In-Database Logistic Regression with R

Roland Stevenson is a data scientist and consultant who may be reached on Linkedin. In a previous article we illustrated how to calculate xgboost model predictions in-database. This was referenced and incorporated into tidypredict. After learning more about what the tidypredict team is up to, I discovered another tidyverse package called modeldb that fits models in-database. It currently supports linear regression and k-means clustering, so I thought I would provide an example of how to do in-database logistic regression.

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Introducing sortable to add drag-and-drop to your shiny apps

You can use the sortable package to add drag-and-drop behaviour to shiny apps.

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October 2019: "Top 40" New R Packages

Two Hundred twenty-three new packages made it to CRAN in October. Here are my “Top 40” picks in ten categories: Computational Methods, Data, Genomics, Machine Learning, Mathematics, Medicine, Pharmacology, Statistics, Utilities, and Visualization. Computational Methods admmDensestSubmatrix v0.1.0: Implements a method to identify the densest sub-matrix in a given or sampled binary matrix. See Bombina et al. (2019) for the technical details and the vignette for examples. mbend v1.2.3: Provides functions to “bend”” non-positive-definite (symmetric) matrices to positive-definite matrices using weighted and unweighted methods.

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IPO Exploration Part Two

In a previous post, we explored IPOs and IPO returns by sector and year since 2004. Today, let’s investigate how portfolios formed with those IPOs have performed. We will need to grab the price histories of the tickers, then form portfolios, then calculate their performance, and then rank those performances in some way. Since there are several hundred IPOs for which we need to pull returns data, today’s post will be a bit data intensive.

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A comparison of methods for predicting clothing classes using the Fashion MNIST dataset in RStudio and Python (Part 1)

Florianne Verkroost is a PhD candidate at Nuffield College at the University of Oxford. With a passion for data science and a background in mathematics and econometrics. She applies her interdisciplinary knowledge to computationally address societal problems of inequality. In this series of blog posts, I will compare different machine and deep learning methods to predict clothing categories from images using the Fashion MNIST data. In this first blog of the series, we will explore and prepare the data for analysis.

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A First Look at Confidence Distributions

Using a probability distribution to characterize uncertainty is at the core of statistical inference. So, it seems natural to try to summarize the information about the parameters in statistical models with probability distributions.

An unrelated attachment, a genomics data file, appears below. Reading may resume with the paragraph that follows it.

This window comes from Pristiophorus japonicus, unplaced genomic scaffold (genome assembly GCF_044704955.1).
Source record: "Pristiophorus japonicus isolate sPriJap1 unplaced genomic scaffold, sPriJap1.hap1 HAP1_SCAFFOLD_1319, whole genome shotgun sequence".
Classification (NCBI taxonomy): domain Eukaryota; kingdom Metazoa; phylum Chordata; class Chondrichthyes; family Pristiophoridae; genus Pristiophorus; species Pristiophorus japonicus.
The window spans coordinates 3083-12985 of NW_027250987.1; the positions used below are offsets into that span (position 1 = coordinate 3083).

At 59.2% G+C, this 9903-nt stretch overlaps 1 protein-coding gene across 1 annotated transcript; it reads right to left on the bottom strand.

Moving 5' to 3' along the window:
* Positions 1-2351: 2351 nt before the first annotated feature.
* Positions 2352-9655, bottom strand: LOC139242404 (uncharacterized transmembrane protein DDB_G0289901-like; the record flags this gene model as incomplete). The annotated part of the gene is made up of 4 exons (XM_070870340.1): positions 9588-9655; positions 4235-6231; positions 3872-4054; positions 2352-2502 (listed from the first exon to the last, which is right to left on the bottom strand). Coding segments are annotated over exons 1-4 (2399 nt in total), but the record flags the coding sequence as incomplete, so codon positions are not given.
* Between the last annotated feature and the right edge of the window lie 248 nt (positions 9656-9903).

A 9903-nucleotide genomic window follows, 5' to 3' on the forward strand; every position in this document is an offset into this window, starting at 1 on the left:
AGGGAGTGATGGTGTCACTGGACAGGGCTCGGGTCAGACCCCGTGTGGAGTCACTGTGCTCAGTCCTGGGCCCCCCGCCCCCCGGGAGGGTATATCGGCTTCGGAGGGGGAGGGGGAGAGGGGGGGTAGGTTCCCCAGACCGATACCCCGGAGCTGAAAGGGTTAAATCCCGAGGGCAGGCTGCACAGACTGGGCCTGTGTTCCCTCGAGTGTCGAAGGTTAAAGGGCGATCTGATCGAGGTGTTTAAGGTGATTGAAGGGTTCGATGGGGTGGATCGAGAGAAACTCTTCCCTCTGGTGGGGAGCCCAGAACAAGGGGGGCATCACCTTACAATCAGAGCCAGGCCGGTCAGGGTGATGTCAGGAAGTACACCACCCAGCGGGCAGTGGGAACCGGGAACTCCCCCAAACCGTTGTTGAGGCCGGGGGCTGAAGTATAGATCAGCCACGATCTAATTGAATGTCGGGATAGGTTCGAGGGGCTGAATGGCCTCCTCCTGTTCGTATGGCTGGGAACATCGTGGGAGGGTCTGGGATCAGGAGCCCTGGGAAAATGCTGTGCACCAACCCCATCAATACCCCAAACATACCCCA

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Sept 2019: "Top 40" New R Packages

One hundred and thirteen new packages made it to CRAN in September. Here are my “Top 40” picks in eight categories: Computational Methods, Data, Economics, Machine Learning, Statistics, Time Series, Utilities, and Visualization. Computational Methods eRTG3D v0.6.2: Provides functions to create realistic random trajectories in a 3-D space between two given fixed points (conditional empirical random walks), based on empirical distribution functions extracted from observed trajectories (training data), and thus reflect the geometrical movement characteristics of the mover.

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IPO Exploration

Inspired by recent headlines like “Fear Overtakes Greed in IPO Market after WeWork Debacle” and “This Year’s IPO Class is Least Profitable since the Tech Bubble”, today we’ll explore historical IPO data, and next time we’ll look at the the performance of IPO-driven portfolios constructed during the ten-year period from 2004 to 2014. I’ll admit, I’ve often wondered how a portfolio that allocated money to new IPOs each year might perform since this has to be an ultimate example of a few headline-gobbling whales dominating the collective consciousness.

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Productionizing Shiny and Plumber with Pins

Producing an API that serves model results or a Shiny app that displays the results of an analysis requires a collection of intermediate datasets and model objects, all of which need to be saved. Depending on the project, they might need to be reused in another project later, shared with a colleague, used to shortcut computationally intensive steps, or safely stored for QA and auditing. Some of these should be saved in a data warehouse, data lake, or database, but write access to an appropriate database isn’t always available.

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Building Interactive World Maps in Shiny

Florianne Verkroost is a PhD candidate at Nuffield College at the University of Oxford. With a passion for data science and a background in mathematics and econometrics. She applies her interdisciplinary knowledge to computationally address societal problems of inequality. In this post, I will show you how to create interactive world maps and how to show these in the form of an R Shiny app. As the Shiny app cannot be embedded into this blog, I will direct you to the live app and show you in this post on my GitHub how to embed a Shiny app in your R Markdown files, which is a really cool and innovative way of preparing interactive documents.

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